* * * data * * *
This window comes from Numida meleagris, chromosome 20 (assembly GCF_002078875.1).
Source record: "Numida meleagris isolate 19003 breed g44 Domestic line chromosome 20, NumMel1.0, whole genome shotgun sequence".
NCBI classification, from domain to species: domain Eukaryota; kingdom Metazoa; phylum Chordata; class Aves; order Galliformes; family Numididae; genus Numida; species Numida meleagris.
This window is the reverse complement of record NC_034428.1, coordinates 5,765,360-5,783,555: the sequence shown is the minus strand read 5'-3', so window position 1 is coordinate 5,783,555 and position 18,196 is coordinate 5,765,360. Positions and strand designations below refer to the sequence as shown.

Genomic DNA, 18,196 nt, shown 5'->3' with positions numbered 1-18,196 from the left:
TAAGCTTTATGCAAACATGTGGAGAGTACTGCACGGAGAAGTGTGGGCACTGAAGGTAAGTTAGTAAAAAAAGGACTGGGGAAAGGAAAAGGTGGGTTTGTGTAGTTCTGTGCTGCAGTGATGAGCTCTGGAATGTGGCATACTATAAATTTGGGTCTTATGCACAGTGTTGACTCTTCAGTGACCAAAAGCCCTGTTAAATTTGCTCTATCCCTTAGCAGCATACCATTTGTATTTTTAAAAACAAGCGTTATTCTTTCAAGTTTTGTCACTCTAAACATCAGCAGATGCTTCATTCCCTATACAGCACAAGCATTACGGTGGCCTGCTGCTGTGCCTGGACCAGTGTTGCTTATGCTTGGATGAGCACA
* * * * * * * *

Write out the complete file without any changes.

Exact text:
This window comes from Numida meleagris, chromosome 20 (assembly GCF_002078875.1).
Source record: "Numida meleagris isolate 19003 breed g44 Domestic line chromosome 20, NumMel1.0, whole genome shotgun sequence".
NCBI classification, from domain to species: domain Eukaryota; kingdom Metazoa; phylum Chordata; class Aves; order Galliformes; family Numididae; genus Numida; species Numida meleagris.
This window is the reverse complement of record NC_034428.1, coordinates 5,765,360-5,783,555: the sequence shown is the minus strand read 5'-3', so window position 1 is coordinate 5,783,555 and position 18,196 is coordinate 5,765,360. Positions and strand designations below refer to the sequence as shown.

Genomic DNA, 18,196 nt, shown 5'->3' with positions numbered 1-18,196 from the left:
TAAGCTTTATGCAAACATGTGGAGAGTACTGCACGGAGAAGTGTGGGCACTGAAGGTAAGTTAGTAAAAAAAGGACTGGGGAAAGGAAAAGGTGGGTTTGTGTAGTTCTGTGCTGCAGTGATGAGCTCTGGAATGTGGCATACTATAAATTTGGGTCTTATGCACAGTGTTGACTCTTCAGTGACCAAAAGCCCTGTTAAATTTGCTCTATCCCTTAGCAGCATACCATTTGTATTTTTAAAAACAAGCGTTATTCTTTCAAGTTTTGTCACTCTAAACATCAGCAGATGCTTCATTCCCTATACAGCACAAGCATTACGGTGGCCTGCTGCTGTGCCTGGACCAGTGTTGCTTATGCTTGGATGAGCACA